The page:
HPPUB MOVIE REVIEW of Get Real

 

Title:  Get Real

Release Date:  1998

Nationality and Language: UK, English

Running time: 108 min

MPAA Rating: R

Distributor and Production Company:  Paramount Classics, Arts Council of UK

Director; Writer: Simon Shore (wr. Patrick Wilde)

Producer: Stephen Taylor

Cast:   Ben Silverstone, Brad Gorton, Charlotte Britain

Technical: full widescreen

Relevance to DOASKDOTELL site: coming out

Review:

 

Movie Review: Get Real (1998); Starring: Ben Silverstone, Brad Gorton, Charlotte Britain; Written by: Partick Wilde (based on his play); Directed by: Simon Shore; R (could be PG-13); Filmed in Panavision, Digital; Paramount Classics; 101 Minutes

            This is both a British comedy of manners and a "gentle" gay coming-out story that works. And, whatever its independent film roots, it has a big-budget, epic look, with wonderful details in a few of the English pastoral landscape scenes and a background music score that reminds one of Mahler and Samuel Barber.

            What makes this story work, of course, is the likeable nature of the teenage protagonist, Steven Carter (Ben Silverstone). He is constructed as a prepubescent, slightly androgynous romantic lead "object" (Java constructors, anyone??) Gentle, articulate, skinny but athletically competent, he is no sissy. (Yup, to please David Skinner of Weekly Standard, there's no hair on his chest, but he's just a Scarlet O'Hara 16). The prep school that he attends despises queers, so he is forced to look for love in public parks and restrooms, where, often enough, he encounters other male students from the school. Well, he never does anything in these places, and the movie is so gentle (the characters are kept widely spaced on the Panavision screen) that it could have gotten a PG-13 except for "gay content." He gradually becomes enamored to the school track star John Dixon (Brad Gorton), who pretends to be hetero to his frat brothers and an insensitive bi-stud for girl friends. (Girls like Carter better).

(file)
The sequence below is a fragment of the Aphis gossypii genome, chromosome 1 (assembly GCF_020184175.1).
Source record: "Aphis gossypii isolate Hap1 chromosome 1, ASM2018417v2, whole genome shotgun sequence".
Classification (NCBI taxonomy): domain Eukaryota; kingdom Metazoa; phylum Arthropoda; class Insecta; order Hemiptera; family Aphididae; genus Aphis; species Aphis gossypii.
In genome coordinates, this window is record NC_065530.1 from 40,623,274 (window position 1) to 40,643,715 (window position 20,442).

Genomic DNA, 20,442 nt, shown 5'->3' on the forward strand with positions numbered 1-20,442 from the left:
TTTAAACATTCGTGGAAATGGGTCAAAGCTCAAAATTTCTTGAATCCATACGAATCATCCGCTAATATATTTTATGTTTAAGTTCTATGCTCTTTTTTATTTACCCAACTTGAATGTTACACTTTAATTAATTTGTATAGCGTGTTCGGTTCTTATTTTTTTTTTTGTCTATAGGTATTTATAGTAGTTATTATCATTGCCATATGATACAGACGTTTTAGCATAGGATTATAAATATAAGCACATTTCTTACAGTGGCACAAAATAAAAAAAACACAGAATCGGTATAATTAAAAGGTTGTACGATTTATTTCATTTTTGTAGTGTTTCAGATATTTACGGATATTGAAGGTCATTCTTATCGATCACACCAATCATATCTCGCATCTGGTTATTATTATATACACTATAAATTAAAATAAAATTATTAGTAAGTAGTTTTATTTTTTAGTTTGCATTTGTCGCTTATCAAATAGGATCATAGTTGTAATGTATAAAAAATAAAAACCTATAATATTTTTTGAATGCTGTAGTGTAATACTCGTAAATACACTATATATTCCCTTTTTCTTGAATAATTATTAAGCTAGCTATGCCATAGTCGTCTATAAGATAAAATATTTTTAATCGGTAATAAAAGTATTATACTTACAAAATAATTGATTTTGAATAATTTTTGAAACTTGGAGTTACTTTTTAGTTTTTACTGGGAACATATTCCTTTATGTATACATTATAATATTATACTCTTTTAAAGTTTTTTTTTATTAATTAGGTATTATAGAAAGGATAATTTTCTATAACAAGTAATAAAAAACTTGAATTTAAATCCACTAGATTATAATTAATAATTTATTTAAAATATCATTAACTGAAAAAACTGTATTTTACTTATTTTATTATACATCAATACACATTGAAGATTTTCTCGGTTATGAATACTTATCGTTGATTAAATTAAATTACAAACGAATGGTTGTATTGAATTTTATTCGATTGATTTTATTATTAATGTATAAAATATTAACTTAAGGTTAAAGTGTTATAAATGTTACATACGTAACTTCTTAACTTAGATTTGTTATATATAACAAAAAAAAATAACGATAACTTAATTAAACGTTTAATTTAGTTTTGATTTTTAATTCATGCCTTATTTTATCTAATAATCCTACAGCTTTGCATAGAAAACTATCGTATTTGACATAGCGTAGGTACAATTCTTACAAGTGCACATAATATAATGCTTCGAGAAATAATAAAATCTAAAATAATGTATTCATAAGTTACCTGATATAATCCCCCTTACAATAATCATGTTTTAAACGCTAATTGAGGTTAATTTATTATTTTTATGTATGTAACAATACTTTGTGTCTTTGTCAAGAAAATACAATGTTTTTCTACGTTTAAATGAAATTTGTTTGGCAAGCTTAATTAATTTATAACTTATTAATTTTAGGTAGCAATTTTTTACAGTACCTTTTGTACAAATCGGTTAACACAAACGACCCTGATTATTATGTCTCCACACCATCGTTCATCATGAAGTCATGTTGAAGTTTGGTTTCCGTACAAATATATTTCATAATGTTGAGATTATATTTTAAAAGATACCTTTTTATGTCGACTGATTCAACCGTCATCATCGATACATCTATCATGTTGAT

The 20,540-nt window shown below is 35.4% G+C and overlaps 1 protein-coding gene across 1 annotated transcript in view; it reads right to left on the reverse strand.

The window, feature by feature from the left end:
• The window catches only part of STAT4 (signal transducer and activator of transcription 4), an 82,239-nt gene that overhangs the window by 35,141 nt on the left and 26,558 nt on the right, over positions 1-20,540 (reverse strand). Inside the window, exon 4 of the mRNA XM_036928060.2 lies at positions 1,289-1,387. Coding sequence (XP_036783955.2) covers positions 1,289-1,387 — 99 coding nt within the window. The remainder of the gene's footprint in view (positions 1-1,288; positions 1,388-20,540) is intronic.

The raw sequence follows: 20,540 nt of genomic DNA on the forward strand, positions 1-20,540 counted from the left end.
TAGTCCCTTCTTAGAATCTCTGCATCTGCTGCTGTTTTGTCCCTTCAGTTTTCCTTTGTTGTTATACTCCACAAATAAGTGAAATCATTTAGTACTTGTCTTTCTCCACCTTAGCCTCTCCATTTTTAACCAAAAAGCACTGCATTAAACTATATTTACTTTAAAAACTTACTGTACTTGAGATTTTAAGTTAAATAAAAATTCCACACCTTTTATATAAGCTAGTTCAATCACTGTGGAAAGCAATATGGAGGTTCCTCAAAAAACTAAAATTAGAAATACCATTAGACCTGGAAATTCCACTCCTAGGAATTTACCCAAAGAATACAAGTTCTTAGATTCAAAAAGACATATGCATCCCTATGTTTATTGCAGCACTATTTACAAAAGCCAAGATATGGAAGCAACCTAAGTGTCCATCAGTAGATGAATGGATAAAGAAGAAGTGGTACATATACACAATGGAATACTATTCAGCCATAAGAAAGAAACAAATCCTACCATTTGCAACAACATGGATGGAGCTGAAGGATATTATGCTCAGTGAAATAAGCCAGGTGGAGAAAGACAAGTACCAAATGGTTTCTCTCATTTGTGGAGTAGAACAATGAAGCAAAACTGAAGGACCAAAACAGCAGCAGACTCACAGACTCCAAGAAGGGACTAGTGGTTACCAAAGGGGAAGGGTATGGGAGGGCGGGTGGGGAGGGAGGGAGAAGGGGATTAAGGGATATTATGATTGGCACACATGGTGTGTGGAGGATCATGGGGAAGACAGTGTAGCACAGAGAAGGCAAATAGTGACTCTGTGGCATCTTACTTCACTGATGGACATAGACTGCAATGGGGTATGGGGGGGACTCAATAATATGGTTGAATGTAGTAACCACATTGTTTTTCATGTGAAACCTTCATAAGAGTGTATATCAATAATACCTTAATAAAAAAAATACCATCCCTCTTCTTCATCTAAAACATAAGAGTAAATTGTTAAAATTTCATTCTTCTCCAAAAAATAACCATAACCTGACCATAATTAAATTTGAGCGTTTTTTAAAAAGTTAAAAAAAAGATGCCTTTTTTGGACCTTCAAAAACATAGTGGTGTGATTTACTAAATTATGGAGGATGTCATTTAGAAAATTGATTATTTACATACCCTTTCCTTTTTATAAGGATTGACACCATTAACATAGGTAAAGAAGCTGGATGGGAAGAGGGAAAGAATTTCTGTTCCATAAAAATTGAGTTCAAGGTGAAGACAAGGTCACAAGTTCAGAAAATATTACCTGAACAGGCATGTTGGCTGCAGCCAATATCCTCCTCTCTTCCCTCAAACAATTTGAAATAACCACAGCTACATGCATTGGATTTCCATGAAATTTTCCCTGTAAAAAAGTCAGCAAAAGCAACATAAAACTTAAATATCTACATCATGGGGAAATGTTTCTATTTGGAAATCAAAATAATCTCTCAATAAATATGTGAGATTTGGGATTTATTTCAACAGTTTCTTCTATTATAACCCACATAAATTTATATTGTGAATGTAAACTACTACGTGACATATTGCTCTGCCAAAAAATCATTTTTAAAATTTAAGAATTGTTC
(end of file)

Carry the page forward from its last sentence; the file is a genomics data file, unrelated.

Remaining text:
Eventually, he wins a school essay contest with the appropriate "Millennium Youth" in which he says (kind of) what school proctors expect him to say. So he climbs onto his school intranet and writes an anonymous essay, "Get Real," in which he depicts what it is like to be a gay teen, and screams at the hypocrisy of properly straight upper-class British ( still Victorian) society. He gets invited to speak about his essay, when he reveals himself to be the author of his own "primary colors." This is no Hamline speech from a middle-aged guy on acetabular-related crutches, laced with pontifications about motivational morality; he breaks down and cries. Most politically incorrect and un-professorial. "It's just love, you know. What is everybody so scared of?" Could this movie have been called, "Do Tell"?

 

 

 

Related reviews: Latter days (etc); Queer as Folk

 

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